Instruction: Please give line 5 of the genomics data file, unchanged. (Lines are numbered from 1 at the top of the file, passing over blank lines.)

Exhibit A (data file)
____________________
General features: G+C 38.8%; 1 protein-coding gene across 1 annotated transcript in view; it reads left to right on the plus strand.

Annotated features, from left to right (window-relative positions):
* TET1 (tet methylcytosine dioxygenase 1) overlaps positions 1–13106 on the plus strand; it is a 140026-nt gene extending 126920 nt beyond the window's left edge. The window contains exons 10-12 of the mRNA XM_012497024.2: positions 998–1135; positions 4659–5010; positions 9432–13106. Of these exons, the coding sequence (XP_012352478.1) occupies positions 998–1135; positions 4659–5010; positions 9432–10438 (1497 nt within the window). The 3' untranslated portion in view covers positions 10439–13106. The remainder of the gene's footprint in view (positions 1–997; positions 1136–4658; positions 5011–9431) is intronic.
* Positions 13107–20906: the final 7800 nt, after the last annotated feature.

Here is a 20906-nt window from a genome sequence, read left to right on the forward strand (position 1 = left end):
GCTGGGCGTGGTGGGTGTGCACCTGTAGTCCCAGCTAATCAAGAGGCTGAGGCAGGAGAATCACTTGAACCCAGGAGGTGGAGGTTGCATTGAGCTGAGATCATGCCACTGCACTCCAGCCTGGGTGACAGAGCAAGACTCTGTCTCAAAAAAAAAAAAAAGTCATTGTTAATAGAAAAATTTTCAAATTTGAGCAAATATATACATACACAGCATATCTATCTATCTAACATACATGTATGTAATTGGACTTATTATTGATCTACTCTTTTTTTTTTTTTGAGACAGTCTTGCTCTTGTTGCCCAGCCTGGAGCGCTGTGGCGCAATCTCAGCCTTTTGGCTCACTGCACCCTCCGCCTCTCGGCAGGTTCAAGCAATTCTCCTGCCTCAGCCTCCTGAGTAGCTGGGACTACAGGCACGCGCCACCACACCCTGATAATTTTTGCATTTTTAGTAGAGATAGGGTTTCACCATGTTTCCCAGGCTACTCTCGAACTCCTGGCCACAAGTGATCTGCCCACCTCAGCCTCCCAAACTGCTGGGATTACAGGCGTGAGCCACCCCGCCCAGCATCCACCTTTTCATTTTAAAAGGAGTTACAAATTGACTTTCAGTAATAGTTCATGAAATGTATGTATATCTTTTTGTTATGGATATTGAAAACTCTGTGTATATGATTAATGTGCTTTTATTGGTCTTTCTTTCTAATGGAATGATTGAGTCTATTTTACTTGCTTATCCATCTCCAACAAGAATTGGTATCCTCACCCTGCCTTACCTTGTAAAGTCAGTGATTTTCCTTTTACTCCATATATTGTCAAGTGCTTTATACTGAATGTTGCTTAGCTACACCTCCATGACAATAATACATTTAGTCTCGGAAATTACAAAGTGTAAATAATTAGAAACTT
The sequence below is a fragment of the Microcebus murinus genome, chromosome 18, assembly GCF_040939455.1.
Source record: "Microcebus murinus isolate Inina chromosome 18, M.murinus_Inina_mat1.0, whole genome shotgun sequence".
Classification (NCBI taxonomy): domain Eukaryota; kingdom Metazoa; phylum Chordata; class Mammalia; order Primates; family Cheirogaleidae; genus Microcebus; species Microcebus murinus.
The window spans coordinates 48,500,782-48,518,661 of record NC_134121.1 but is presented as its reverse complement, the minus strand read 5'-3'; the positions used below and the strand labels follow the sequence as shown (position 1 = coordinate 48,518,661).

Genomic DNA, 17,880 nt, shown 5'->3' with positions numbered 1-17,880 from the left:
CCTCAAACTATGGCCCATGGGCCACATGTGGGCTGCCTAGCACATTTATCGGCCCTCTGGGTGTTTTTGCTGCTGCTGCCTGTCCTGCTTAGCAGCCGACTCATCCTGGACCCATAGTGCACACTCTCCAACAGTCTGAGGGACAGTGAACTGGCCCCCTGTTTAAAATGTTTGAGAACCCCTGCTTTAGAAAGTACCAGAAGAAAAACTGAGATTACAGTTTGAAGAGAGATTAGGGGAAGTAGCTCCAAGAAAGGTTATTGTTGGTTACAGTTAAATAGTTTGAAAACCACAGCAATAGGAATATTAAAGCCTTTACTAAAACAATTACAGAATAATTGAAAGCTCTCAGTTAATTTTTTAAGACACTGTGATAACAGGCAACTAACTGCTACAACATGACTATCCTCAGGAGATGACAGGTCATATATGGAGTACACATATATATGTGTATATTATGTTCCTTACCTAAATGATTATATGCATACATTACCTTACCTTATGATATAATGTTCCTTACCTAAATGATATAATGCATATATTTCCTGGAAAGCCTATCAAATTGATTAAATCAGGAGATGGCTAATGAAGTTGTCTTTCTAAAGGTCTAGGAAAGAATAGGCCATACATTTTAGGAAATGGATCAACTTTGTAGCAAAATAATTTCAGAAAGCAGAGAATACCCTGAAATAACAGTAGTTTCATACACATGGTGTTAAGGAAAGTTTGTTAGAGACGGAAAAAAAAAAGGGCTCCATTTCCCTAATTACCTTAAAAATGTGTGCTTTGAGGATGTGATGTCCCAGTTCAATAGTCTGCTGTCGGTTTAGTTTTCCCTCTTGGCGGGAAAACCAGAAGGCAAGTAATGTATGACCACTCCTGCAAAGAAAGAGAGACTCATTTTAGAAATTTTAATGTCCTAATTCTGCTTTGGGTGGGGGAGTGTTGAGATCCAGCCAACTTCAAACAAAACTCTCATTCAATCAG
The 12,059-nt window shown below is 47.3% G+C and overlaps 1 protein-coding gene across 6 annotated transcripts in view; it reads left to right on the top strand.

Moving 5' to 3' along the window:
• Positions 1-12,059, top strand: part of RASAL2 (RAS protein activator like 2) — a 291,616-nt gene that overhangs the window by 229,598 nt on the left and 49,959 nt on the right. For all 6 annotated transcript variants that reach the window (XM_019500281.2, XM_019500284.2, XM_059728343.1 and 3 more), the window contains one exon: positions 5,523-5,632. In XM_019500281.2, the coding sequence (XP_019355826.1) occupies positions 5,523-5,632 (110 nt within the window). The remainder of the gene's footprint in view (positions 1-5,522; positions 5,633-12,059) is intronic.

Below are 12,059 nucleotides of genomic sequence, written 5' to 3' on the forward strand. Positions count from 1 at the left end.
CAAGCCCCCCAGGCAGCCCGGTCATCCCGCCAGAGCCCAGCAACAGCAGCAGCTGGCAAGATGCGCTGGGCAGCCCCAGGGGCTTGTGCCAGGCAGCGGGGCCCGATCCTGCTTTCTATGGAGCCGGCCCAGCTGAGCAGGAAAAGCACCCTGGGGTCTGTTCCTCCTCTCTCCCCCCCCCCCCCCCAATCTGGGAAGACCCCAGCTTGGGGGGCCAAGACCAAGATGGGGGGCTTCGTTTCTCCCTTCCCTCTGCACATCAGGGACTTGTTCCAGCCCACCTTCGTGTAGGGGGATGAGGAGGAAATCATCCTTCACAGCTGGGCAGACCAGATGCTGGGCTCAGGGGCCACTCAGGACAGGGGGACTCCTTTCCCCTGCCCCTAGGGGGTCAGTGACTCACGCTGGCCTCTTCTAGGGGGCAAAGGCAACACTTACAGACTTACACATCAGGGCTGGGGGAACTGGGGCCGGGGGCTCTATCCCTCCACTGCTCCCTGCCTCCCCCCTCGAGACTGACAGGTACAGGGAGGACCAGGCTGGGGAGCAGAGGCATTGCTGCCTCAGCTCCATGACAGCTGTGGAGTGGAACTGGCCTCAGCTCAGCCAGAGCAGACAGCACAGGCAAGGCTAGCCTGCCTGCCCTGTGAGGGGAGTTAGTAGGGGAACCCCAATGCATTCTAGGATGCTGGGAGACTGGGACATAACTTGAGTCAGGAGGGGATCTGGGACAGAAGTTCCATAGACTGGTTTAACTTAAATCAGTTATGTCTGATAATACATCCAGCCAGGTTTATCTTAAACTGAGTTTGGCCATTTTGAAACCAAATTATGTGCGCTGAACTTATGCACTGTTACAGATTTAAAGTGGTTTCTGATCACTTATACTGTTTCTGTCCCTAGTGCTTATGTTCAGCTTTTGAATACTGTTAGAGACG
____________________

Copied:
Here is a 20906-nt window from a genome sequence, read left to right on the forward strand (position 1 = left end):